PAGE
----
September 12, 2022
From glow-in-the-dark mini-golf to a roller rink outside the residence halls, First Night Northwestern returned for the second time in 2022 as an opportunity for first-year and transfer students to celebrate their first evening on campus.
Hosted by Residential Services, First Night included activities at six distinct campus locations: North Lawn, Schapiro Hall, the Bobb Basketball Courts, Foster-Walker Lawn and Basketball Courts, the Rogers House Quad and Shepard Berm.
“We intentionally create a safe and exciting environment that helps our new students as they transition to Northwestern,” said Carlos M. Gonzalez, executive director of Residential Services. “It’s all about creating a space where students can start to build connections.”
First-year students Natalie Wells, Elizabeth Ferrazza and Satarie Bennett began First Night on the Foster-Walker lawn, where activities included axe throwing and an outdoor dance floor.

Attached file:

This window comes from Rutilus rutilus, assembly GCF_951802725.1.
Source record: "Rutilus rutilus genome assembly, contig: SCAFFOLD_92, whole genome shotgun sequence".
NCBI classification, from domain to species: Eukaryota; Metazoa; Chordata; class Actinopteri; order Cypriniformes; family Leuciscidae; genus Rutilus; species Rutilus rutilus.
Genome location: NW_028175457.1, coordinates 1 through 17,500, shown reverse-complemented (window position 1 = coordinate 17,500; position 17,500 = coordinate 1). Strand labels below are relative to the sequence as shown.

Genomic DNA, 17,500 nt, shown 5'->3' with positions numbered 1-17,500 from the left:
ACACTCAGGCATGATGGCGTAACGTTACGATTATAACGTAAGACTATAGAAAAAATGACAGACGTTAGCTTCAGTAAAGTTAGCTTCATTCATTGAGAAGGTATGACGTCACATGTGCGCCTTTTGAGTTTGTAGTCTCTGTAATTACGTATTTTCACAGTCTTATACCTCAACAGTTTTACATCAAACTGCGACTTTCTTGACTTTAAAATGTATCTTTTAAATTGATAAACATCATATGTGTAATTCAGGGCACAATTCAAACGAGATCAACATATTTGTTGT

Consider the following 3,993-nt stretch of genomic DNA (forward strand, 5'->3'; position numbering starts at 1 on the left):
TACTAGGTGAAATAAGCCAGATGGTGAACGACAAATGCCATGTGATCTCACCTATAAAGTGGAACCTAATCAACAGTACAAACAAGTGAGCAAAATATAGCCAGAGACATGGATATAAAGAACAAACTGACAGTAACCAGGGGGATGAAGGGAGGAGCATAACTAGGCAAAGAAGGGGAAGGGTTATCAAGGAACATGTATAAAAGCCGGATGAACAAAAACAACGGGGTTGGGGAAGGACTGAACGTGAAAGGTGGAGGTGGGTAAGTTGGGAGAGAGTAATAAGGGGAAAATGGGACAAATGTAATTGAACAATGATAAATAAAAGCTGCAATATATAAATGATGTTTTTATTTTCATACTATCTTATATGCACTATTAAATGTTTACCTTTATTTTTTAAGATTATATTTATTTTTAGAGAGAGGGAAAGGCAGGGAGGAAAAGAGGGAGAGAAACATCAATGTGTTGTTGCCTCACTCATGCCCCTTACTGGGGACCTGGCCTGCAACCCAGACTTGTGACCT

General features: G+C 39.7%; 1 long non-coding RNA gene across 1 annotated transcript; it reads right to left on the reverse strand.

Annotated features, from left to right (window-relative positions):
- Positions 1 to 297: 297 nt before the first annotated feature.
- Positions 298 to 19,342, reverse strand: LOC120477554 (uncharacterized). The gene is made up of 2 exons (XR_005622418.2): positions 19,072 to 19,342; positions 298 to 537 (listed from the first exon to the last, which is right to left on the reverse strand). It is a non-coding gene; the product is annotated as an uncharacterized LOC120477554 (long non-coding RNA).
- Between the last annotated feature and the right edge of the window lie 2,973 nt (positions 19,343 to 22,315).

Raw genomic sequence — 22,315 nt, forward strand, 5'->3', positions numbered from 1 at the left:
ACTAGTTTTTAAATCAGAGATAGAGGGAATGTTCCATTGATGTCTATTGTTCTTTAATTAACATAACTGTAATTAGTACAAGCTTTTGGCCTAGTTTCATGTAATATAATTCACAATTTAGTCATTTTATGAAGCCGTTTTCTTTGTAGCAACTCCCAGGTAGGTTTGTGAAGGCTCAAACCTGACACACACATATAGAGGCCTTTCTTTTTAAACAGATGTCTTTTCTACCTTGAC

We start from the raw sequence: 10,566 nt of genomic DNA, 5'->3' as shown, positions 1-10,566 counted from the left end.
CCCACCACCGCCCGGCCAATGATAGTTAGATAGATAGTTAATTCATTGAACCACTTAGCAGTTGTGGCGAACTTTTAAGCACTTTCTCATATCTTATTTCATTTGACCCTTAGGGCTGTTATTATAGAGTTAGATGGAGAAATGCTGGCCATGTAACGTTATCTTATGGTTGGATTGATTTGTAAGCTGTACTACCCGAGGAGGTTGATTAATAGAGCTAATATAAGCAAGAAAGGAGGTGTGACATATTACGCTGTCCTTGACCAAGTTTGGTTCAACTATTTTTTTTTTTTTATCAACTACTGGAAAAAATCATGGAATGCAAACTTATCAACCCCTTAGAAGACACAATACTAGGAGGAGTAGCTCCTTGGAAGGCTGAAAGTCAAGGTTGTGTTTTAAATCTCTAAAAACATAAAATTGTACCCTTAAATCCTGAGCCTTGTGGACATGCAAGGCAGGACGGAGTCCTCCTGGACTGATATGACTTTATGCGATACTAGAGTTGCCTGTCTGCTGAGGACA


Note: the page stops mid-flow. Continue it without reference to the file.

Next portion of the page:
“It’s really nice to establish connections with people almost immediately, instead of connecting a name to a face online,” Wells said. “I think it’s really powerful to build that face-to-face connection from the get-go.”
Ferrazza said that First Night offered her a taste of independence as a college student.
“You’re in a safe environment, but you’re also making your own choices and doing your own activities,” she said.
Students could spend First Night exploring campus, checking out a 360-degree photo booth and trivia competition inside Schapiro Hall, a roller rink on the Bobb basketball courts and collecting a variety of personalized swag items in between other activities.
Food trucks from Kona Ice, Cheesie’s, Soul & Smoke, Frio Gelato and Joe + Dough gave students a taste of Evanston and Chicago staples.
Andrew Guo returned to First Night as a peer advisor, after experiencing the first iteration of the event last year when he was a new student. His favorite part of First Night was rollerblading outside of Bobb and a chance to enjoy campus life with “no responsibilities.”
Bennett said that after her high school experience was disrupted by the COVID-19 pandemic, First Night was an opportunity to begin her college experience by gathering with her new classmates for the first time.
“Seeing people in person has been really nice,” she said. “There’s some immediate bonding that you get from seeing people’s facial expressions without a mask.”
September 12, 2022